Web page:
Readers can decide whether, were they in Audrey's shoes, they would make the same dangerous decision.Nine-year-old Audrey and her mother are happily preparing a meal for their special guest, whom they call Mike--otherwise known as Martin Luther King Jr. It is this environment that helps her decide to march in Birmingham in May 1963 and get arrested--all to fight segregation peacefully. The adults are too fearful to march, so Audrey proudly volunteers to join other children and go to "j-a-a-il!" Her parents and her grandparents support her decision, and so, to the sounds of civil rights-era music, she is arrested. The time behind bars is unpleasant, but the cells soon fill up. Audrey comes home after seven days to her favorite food: "hot rolls, baptized in butter." Eating at an integrated lunch counter follows. Levinson, who wrote for older readers in We've Got a Job: The 1963 Birmingham Children's March (2012), here carefully tailors her text to a level suitable for a younger audience. Newton's digital illustrations burst with color against a white background. Audrey smiles and looks fearful, as appropriate. A double-page spread of her in a jail cell, all in gray, is especially effective. A vivid reminder that it took a community to fight segregation and the community responded. (author's note, timeline, recipe, sources) (Informational picture book. 7-10)

        COPYRIGHT(2016) Kirkus Reviews, ALL RIGHTS RESERVED.

      • premium: True
      • source: School Library Journal
      • content:

        November 1, 2016

        K-Gr 4-Levinson's We've Got a Job followed nine-year-old Audrey Faye Hendricks and three other youths who were among the thousands of children and teens who marched for freedom in Birmingham, AL, in 1963. Here, she pulls from that material, including personal interviews, to highlight Hendricks's story for younger audiences, telling it from her subject's perspective. The author introduces the Hendricks family's frequent dinner guests, Mike, Fred, and Jim-the ministers Dr. Martin Luther King Jr., Frederick Shuttlesworth, and James Bevel, respectively. She also describes the indignities of African American life in Alabama at the time. When Mike's campaign to protest segregation and "fill the jails" doesn't work, young Audrey eagerly volunteers for Jim's new idea-getting children to march. Digital collage illustrations show a young, pigtailed Audrey and her family mostly smiling and happy leading up to the march-she even brings a new board game to pass the time. Pictures and words combine to depict the discomfort of Hendricks's actual experience: loneliness, unpalatable food, angry white interrogators, and even solitary confinement. Like young Audrey, readers will be relieved when her weeklong sentence is up and she goes home to "hot rolls, baptized in butter," and the promise of a brighter future. VERDICT Simplified and sweetened, but still a significant portrayal of Audrey Faye Hendricks and the Children's March. For collections in need of history materials for the younger set.-Kathleen Isaacs, Children's Literature Specialist, Pasadena, MD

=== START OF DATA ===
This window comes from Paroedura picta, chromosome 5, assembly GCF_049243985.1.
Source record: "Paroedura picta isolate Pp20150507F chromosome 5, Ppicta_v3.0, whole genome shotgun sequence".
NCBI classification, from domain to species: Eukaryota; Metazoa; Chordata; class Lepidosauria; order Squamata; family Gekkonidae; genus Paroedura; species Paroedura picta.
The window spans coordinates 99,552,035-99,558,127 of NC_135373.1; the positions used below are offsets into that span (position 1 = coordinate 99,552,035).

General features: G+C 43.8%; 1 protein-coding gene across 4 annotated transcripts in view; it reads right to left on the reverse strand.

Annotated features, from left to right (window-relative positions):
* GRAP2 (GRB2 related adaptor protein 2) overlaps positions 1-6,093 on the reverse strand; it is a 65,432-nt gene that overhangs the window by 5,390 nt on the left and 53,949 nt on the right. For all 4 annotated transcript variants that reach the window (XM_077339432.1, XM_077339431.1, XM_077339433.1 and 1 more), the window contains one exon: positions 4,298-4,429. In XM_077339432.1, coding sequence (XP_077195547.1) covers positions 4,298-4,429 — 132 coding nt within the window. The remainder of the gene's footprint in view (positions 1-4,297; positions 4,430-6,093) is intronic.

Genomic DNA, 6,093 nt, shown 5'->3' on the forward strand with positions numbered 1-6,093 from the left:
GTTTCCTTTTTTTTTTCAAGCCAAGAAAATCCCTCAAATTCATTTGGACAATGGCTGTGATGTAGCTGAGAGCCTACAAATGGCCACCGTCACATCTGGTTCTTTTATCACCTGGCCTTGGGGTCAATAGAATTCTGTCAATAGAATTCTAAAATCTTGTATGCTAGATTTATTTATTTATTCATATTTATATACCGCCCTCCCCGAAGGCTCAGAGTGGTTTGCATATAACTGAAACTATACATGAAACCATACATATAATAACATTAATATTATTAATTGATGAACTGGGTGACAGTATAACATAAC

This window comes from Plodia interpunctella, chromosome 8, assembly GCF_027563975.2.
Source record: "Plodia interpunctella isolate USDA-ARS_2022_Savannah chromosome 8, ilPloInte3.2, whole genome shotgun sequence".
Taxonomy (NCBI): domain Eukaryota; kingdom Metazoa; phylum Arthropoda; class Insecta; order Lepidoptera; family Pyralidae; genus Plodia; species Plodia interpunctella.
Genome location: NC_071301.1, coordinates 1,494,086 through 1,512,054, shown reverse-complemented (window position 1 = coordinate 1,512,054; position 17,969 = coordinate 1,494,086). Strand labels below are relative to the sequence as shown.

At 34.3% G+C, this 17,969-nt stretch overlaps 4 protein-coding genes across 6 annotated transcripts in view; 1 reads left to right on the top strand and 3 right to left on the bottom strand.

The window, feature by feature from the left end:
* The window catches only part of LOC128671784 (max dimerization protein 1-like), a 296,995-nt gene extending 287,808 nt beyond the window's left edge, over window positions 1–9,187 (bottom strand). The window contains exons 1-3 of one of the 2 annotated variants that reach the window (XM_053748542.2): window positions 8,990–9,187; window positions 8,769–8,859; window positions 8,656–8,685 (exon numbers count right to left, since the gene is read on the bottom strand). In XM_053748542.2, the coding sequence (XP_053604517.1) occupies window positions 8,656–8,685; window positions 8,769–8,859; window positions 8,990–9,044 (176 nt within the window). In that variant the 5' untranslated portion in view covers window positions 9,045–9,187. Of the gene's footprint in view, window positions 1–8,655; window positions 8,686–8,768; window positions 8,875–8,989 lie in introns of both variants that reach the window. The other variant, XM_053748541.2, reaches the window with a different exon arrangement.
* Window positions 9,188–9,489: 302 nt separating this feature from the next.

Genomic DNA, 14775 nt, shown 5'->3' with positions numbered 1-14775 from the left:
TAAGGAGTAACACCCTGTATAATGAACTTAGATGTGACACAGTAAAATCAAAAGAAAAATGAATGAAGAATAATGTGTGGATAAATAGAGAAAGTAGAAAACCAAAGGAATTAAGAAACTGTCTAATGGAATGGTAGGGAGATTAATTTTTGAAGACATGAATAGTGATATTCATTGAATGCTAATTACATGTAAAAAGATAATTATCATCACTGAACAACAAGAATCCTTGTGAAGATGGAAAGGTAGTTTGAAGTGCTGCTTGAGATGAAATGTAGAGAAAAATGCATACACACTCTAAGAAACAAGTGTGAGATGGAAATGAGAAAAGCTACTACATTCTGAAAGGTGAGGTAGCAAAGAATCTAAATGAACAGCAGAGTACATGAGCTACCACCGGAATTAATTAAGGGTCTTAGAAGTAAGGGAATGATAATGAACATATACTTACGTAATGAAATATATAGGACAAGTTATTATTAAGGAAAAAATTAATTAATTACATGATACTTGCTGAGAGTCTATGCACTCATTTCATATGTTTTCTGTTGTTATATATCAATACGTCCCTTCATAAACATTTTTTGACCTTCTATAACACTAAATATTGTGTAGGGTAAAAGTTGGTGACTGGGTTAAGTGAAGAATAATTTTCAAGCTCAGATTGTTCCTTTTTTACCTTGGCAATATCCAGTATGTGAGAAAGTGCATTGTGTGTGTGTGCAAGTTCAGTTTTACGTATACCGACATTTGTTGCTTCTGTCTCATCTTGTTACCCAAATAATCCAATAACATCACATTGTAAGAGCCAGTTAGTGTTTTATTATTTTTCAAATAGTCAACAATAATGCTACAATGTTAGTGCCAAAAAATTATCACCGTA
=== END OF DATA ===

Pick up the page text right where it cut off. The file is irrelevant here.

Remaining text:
Copyright 2016 School Library Journal, LLC Used with permission.

popularity
874
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shortDescription
Meet the youngest known child to be arrested for a civil rights protest in Birmingham, Alabama, 1963, in this moving picture book that proves you're never too little to make a difference.
Nine-year-old Audrey Faye Hendricks intended to go places and do things like anybody else.

So when she heard grown-ups talk about wiping out Birmingham's segregation laws, she spoke up. As she listened to the preacher's words, smooth as glass, she sat up tall. And when she heard the plan—picket those white stores! March to protest those unfair laws! Fill the jails!—she stepped right up and said, I'll do it! She was going to j-a-a-il!

Audrey Faye Hendricks was confident and bold and brave as can be, and hers is the remarkable and inspiring story of one child's role in the Civil Rights Movement.
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awards
      • source: Association for Library Service to Children
      • value: Notable Children's Books
subtitle
The Story of Audrey Faye Hendricks, a Young Civil Rights Activist
publisher
Atheneum Books for Young Readers